Concerning the developed cardiac hypertrophy, the data described in the literature demonstrate left ventricle/body weight ratio (LV/BW) indices at about 7% of left ventricular hypertrophy in adult trained SHR with swimming(14). In this study, indices of 12% were observed in baby trained rats and of 10% in adult trained rats, above the indices found in the literature. Similar results were observed by Redondo (2007), who observed cardiac hypertrophy of 16% in normotensive rats trained in swimming. Evangelista et al. (2003)(16) describe that the ventricular hypertrophy index is dependent on the characteristics of the physical training. The cardiac hypertrophy in this experimental model can be evaluated by direct measurement of the diameter of the cardiac myocytes. Increase of the cardiomyocytes diameter can be observed as a response to the swimming aerobic physical training, consequence of volume overload by the pre-load increase(17,18). Data from our laboratory corroborate these results, in which increase in the diameter of cardiomyocytes of 32% was observed in young trained SHR and of 38% in trained SHR trained with swimming protocol, when compared to their controls, and this increase was not followed by alterations n the interstitial collagen volume. As increase in collagen deposition was not verified, the LVH was considered physiological.

Coronary blood flow was determined through the number of spheres attached to the tissue in ml/min, and, although they demonstrate similar results, statistical differences have not been observed either. Such fact is due to the fact of the lower number of animals which compose the sample when the blood flow is determined in ml/min, and this smaller sample is a result from limitations which occurred during the experiment.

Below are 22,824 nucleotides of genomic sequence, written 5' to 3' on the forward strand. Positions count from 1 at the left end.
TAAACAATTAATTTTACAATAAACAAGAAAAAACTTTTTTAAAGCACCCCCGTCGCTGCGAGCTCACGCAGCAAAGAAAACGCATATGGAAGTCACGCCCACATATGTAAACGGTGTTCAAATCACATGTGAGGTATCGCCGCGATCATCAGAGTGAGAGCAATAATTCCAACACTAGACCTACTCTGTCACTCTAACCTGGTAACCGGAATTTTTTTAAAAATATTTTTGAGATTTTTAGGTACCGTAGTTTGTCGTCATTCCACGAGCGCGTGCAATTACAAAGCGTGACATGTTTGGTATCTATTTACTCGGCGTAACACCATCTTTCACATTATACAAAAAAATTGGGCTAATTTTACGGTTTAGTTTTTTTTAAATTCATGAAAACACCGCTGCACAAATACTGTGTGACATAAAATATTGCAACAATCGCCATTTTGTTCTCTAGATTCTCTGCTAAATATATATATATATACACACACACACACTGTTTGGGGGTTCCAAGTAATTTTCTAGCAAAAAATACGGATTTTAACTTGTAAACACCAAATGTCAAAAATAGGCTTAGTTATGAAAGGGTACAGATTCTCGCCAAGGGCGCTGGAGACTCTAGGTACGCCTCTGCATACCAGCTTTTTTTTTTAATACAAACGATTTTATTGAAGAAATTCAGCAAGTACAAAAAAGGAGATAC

In our study higher blood flow was observed in the basal period of the rats trained with swimming protocol, demonstrated through the number of spheres found in the tissue. This higher blood flow can be a result of greater ventricular filling which occurs during the cardiac diastole in response to physical training. Thus, bradycardia at rest observed as response to physical training in this study, is a possible explanation to the increase in coronary blood flow observed in the trained rats.

Rocha et al. (2007)(19), in a study conducted in our laboratory and with the same physical training protocol, promoted improvement in the cardiac positive inotropic status observed by the increase of the contractility indices (+dP/dt) and improvement of the diastolic function through reduction of initial diastolic pressure of the left ventricle of the rats. In SHR submitted to the swimming protocol, the training also promoted improvement in the derivate left ventricle contraction, but with no statistical difference in the final diastolic pressure of the left ventricle(1). Thus, physical training promoted cardiac hypertrophy and proportional increase in the coronary blood flow associated with the maintenance of the cardiac function. Muders and Elsner(20), in 2000, demonstrated preservation of diastolic function of SHR during their first year of life.